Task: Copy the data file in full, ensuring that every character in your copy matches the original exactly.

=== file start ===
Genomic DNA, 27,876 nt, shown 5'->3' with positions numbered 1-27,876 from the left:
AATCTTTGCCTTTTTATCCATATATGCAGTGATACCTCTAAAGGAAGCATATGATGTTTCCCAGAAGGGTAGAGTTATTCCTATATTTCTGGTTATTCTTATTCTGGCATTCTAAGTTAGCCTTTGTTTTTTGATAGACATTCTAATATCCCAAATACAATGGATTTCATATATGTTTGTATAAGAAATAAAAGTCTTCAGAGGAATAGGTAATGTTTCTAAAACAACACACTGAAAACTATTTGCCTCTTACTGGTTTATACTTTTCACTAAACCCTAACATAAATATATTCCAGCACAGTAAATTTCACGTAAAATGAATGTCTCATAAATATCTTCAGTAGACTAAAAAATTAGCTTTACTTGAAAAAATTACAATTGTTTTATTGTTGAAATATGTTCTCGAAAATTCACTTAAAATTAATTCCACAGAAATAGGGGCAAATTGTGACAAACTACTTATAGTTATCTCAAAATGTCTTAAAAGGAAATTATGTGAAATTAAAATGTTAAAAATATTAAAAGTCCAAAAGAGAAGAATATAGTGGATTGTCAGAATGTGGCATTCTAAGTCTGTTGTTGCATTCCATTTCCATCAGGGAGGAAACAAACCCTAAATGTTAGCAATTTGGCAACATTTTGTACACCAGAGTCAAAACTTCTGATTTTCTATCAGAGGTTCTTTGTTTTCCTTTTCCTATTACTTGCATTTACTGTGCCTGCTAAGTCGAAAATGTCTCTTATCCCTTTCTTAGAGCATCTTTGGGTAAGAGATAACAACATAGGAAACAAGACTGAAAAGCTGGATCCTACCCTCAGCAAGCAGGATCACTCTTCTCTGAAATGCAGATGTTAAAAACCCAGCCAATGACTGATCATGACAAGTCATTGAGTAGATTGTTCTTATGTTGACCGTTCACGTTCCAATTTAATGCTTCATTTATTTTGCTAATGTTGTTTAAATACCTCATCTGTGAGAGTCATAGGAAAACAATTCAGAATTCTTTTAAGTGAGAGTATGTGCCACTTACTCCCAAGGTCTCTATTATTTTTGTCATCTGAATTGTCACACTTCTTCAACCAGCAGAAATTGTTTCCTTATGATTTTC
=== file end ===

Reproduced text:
Genomic DNA, 27,876 nt, shown 5'->3' with positions numbered 1-27,876 from the left:
AATCTTTGCCTTTTTATCCATATATGCAGTGATACCTCTAAAGGAAGCATATGATGTTTCCCAGAAGGGTAGAGTTATTCCTATATTTCTGGTTATTCTTATTCTGGCATTCTAAGTTAGCCTTTGTTTTTTGATAGACATTCTAATATCCCAAATACAATGGATTTCATATATGTTTGTATAAGAAATAAAAGTCTTCAGAGGAATAGGTAATGTTTCTAAAACAACACACTGAAAACTATTTGCCTCTTACTGGTTTATACTTTTCACTAAACCCTAACATAAATATATTCCAGCACAGTAAATTTCACGTAAAATGAATGTCTCATAAATATCTTCAGTAGACTAAAAAATTAGCTTTACTTGAAAAAATTACAATTGTTTTATTGTTGAAATATGTTCTCGAAAATTCACTTAAAATTAATTCCACAGAAATAGGGGCAAATTGTGACAAACTACTTATAGTTATCTCAAAATGTCTTAAAAGGAAATTATGTGAAATTAAAATGTTAAAAATATTAAAAGTCCAAAAGAGAAGAATATAGTGGATTGTCAGAATGTGGCATTCTAAGTCTGTTGTTGCATTCCATTTCCATCAGGGAGGAAACAAACCCTAAATGTTAGCAATTTGGCAACATTTTGTACACCAGAGTCAAAACTTCTGATTTTCTATCAGAGGTTCTTTGTTTTCCTTTTCCTATTACTTGCATTTACTGTGCCTGCTAAGTCGAAAATGTCTCTTATCCCTTTCTTAGAGCATCTTTGGGTAAGAGATAACAACATAGGAAACAAGACTGAAAAGCTGGATCCTACCCTCAGCAAGCAGGATCACTCTTCTCTGAAATGCAGATGTTAAAAACCCAGCCAATGACTGATCATGACAAGTCATTGAGTAGATTGTTCTTATGTTGACCGTTCACGTTCCAATTTAATGCTTCATTTATTTTGCTAATGTTGTTTAAATACCTCATCTGTGAGAGTCATAGGAAAACAATTCAGAATTCTTTTAAGTGAGAGTATGTGCCACTTACTCCCAAGGTCTCTATTATTTTTGTCATCTGAATTGTCACACTTCTTCAACCAGCAGAAATTGTTTCCTTATGATTTTC